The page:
Carbon zero cities aren't a utopian ideal. It may be late in the climate game, but there's still so much we can do. Let's get started!
Reorganizing our food system provides an opportunity to ratchet down our cities' carbon emissions while also reconnecting them to the natural world.
If we want technology to be a force for good, here are a few things we should keep in mind before we weave it into every element of our carbon-zero cities.
In a carbon zero city, you wouldn't need to own a car -- or even a power drill. Redirecting the stuff we don't use into sharing economies can rewire consumption and save tons of carbon on the way.
The key to carbon zero cities lies not in retrofitting old structures, says Alex Steffen, but in optimizing the tons of new building we'll do over the next 20 years.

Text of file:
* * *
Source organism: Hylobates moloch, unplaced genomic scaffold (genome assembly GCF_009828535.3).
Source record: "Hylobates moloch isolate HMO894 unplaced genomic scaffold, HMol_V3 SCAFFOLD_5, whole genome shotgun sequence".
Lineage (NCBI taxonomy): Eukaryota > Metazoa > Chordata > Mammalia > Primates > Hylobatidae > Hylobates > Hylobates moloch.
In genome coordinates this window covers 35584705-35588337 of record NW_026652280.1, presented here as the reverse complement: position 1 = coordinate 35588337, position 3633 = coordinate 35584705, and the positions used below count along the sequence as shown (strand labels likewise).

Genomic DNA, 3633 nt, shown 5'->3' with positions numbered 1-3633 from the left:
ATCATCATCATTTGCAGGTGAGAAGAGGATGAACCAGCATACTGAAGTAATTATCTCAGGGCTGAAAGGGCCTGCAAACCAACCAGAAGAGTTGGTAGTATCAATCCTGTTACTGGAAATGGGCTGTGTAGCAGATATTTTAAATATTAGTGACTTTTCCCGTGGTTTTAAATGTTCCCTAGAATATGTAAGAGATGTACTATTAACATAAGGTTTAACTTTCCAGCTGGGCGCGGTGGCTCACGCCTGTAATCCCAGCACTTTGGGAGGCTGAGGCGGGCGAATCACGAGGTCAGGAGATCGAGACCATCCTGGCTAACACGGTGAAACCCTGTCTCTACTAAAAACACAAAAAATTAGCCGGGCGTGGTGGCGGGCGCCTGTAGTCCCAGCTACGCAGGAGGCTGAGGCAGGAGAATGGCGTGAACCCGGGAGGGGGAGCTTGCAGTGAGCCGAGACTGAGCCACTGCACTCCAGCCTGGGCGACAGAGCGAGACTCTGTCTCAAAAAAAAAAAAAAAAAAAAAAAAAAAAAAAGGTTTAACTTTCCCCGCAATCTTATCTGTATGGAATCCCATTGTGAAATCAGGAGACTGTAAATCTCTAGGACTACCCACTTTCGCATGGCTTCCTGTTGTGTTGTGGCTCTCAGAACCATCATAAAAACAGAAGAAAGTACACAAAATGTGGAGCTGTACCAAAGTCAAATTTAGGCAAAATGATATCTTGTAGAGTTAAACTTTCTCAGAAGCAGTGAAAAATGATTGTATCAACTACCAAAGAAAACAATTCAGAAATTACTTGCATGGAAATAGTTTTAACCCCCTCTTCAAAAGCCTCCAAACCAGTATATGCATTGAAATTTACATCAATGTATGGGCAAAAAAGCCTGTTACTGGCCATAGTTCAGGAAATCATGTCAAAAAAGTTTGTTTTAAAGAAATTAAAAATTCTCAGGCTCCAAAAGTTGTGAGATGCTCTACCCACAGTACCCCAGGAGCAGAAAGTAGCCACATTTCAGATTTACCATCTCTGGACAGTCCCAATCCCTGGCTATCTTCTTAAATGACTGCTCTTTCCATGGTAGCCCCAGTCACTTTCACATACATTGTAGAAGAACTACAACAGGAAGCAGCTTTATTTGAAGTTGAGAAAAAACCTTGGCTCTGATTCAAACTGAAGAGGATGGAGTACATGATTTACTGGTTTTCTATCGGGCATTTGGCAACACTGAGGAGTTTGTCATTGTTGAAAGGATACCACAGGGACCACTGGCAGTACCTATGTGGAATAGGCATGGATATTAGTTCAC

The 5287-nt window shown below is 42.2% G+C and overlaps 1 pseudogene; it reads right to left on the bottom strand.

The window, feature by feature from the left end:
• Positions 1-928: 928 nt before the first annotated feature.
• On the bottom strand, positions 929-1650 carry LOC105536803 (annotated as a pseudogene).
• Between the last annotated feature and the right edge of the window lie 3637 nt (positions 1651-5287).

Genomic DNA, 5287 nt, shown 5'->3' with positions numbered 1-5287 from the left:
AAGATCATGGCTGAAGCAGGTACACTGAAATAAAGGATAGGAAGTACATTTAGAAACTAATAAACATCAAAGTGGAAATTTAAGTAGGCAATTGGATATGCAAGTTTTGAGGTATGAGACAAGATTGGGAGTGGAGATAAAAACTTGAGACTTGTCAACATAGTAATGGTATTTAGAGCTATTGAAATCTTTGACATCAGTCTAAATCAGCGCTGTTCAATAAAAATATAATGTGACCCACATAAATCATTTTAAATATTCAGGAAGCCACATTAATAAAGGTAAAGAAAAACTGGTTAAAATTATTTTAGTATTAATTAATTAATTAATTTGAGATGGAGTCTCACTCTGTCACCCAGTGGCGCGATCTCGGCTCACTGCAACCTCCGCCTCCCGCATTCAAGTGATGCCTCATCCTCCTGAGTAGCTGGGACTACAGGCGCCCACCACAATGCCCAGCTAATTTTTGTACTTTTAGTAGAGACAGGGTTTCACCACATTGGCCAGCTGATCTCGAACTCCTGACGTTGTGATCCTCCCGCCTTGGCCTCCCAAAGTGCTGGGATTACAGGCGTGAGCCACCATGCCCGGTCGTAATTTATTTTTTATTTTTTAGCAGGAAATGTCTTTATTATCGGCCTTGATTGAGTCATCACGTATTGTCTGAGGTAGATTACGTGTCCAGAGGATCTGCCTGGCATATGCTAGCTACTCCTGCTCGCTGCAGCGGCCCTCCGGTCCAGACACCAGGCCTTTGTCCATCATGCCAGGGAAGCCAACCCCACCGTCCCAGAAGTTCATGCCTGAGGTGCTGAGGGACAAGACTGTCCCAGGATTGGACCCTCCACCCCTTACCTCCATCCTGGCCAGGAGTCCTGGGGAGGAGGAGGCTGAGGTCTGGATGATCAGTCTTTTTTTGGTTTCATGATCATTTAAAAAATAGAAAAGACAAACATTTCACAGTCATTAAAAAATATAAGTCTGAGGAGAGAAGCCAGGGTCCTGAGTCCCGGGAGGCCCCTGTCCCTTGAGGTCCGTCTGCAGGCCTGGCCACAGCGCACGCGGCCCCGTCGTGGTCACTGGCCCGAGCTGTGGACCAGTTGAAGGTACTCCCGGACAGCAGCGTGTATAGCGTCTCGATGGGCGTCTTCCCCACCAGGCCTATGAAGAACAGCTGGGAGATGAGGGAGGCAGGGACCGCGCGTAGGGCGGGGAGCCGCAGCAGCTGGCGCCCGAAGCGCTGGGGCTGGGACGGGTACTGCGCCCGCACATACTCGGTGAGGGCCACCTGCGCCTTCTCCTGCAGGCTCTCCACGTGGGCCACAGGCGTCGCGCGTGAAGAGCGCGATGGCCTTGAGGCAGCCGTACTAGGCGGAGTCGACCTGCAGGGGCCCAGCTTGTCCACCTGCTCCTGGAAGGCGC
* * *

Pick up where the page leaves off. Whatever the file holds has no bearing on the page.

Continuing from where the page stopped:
The key to climate salvation lies in making our cities denser. Alex Steffen explains why smart "walksheds" pave the way to lower emissions.
People-focused density provides a disproportionate benefit for low-income people. In fact, good city design can be part of what gets people out of poverty. Compact development means increasing the supply of housing. Even if the new homes are being built in an area not affordable to those with low incomes, the increased housing supply helps make other housing more affordable than it would otherwise be. Part of what we need to do to bring housing costs down is build a lot more of it (and refurbish more of what’s there). Many people worry about gentrification. But the reality is that …
To "zero out" our emissions with clean energy, we'd have to replace all the dirty sources we use now -- and do it all over again in 40 years. In chapter 2 of "Carbon Zero," Alex Steffen explains why we need to rethink our whole relationship with energy.
How, where and when we measure our carbon footprint makes a huge difference in what results we get.